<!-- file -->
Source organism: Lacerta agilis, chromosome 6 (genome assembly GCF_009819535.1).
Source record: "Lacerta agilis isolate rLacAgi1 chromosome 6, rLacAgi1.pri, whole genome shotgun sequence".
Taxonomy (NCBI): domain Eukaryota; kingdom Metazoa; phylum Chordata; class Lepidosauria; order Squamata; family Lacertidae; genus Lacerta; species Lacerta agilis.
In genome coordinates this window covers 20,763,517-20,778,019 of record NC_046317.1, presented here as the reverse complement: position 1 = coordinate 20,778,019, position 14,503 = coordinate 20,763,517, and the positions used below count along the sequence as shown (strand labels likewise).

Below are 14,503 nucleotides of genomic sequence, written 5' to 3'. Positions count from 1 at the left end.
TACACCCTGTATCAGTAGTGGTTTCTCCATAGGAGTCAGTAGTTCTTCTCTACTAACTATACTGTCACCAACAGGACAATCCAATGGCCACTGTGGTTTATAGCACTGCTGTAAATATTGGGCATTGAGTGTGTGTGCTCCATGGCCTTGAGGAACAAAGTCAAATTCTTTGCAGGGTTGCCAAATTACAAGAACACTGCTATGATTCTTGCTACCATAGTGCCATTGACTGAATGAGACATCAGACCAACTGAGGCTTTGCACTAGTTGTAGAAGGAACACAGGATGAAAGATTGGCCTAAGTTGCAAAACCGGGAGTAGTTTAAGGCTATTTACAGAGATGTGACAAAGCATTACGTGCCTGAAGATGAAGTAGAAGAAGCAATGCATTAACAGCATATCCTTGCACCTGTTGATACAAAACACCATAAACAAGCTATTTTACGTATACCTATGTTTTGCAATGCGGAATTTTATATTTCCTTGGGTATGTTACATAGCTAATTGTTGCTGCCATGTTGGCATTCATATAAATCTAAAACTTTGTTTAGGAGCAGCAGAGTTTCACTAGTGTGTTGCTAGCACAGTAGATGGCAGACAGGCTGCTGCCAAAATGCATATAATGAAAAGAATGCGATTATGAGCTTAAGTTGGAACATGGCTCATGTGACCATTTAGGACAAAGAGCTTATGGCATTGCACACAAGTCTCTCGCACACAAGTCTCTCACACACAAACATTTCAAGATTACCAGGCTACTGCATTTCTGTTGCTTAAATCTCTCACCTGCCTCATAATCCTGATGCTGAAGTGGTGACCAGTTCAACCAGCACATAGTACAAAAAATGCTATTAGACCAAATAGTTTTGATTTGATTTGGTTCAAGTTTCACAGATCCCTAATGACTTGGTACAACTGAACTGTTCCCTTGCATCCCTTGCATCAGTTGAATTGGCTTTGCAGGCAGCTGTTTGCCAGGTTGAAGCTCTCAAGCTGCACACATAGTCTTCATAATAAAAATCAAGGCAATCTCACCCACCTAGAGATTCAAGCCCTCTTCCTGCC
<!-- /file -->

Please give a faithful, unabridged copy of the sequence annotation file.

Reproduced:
Source organism: Lacerta agilis, chromosome 6 (genome assembly GCF_009819535.1).
Source record: "Lacerta agilis isolate rLacAgi1 chromosome 6, rLacAgi1.pri, whole genome shotgun sequence".
Taxonomy (NCBI): domain Eukaryota; kingdom Metazoa; phylum Chordata; class Lepidosauria; order Squamata; family Lacertidae; genus Lacerta; species Lacerta agilis.
In genome coordinates this window covers 20,763,517-20,778,019 of record NC_046317.1, presented here as the reverse complement: position 1 = coordinate 20,778,019, position 14,503 = coordinate 20,763,517, and the positions used below count along the sequence as shown (strand labels likewise).

Below are 14,503 nucleotides of genomic sequence, written 5' to 3'. Positions count from 1 at the left end.
TACACCCTGTATCAGTAGTGGTTTCTCCATAGGAGTCAGTAGTTCTTCTCTACTAACTATACTGTCACCAACAGGACAATCCAATGGCCACTGTGGTTTATAGCACTGCTGTAAATATTGGGCATTGAGTGTGTGTGCTCCATGGCCTTGAGGAACAAAGTCAAATTCTTTGCAGGGTTGCCAAATTACAAGAACACTGCTATGATTCTTGCTACCATAGTGCCATTGACTGAATGAGACATCAGACCAACTGAGGCTTTGCACTAGTTGTAGAAGGAACACAGGATGAAAGATTGGCCTAAGTTGCAAAACCGGGAGTAGTTTAAGGCTATTTACAGAGATGTGACAAAGCATTACGTGCCTGAAGATGAAGTAGAAGAAGCAATGCATTAACAGCATATCCTTGCACCTGTTGATACAAAACACCATAAACAAGCTATTTTACGTATACCTATGTTTTGCAATGCGGAATTTTATATTTCCTTGGGTATGTTACATAGCTAATTGTTGCTGCCATGTTGGCATTCATATAAATCTAAAACTTTGTTTAGGAGCAGCAGAGTTTCACTAGTGTGTTGCTAGCACAGTAGATGGCAGACAGGCTGCTGCCAAAATGCATATAATGAAAAGAATGCGATTATGAGCTTAAGTTGGAACATGGCTCATGTGACCATTTAGGACAAAGAGCTTATGGCATTGCACACAAGTCTCTCGCACACAAGTCTCTCACACACAAACATTTCAAGATTACCAGGCTACTGCATTTCTGTTGCTTAAATCTCTCACCTGCCTCATAATCCTGATGCTGAAGTGGTGACCAGTTCAACCAGCACATAGTACAAAAAATGCTATTAGACCAAATAGTTTTGATTTGATTTGGTTCAAGTTTCACAGATCCCTAATGACTTGGTACAACTGAACTGTTCCCTTGCATCCCTTGCATCAGTTGAATTGGCTTTGCAGGCAGCTGTTTGCCAGGTTGAAGCTCTCAAGCTGCACACATAGTCTTCATAATAAAAATCAAGGCAATCTCACCCACCTAGAGATTCAAGCCCTCTTCCTGCC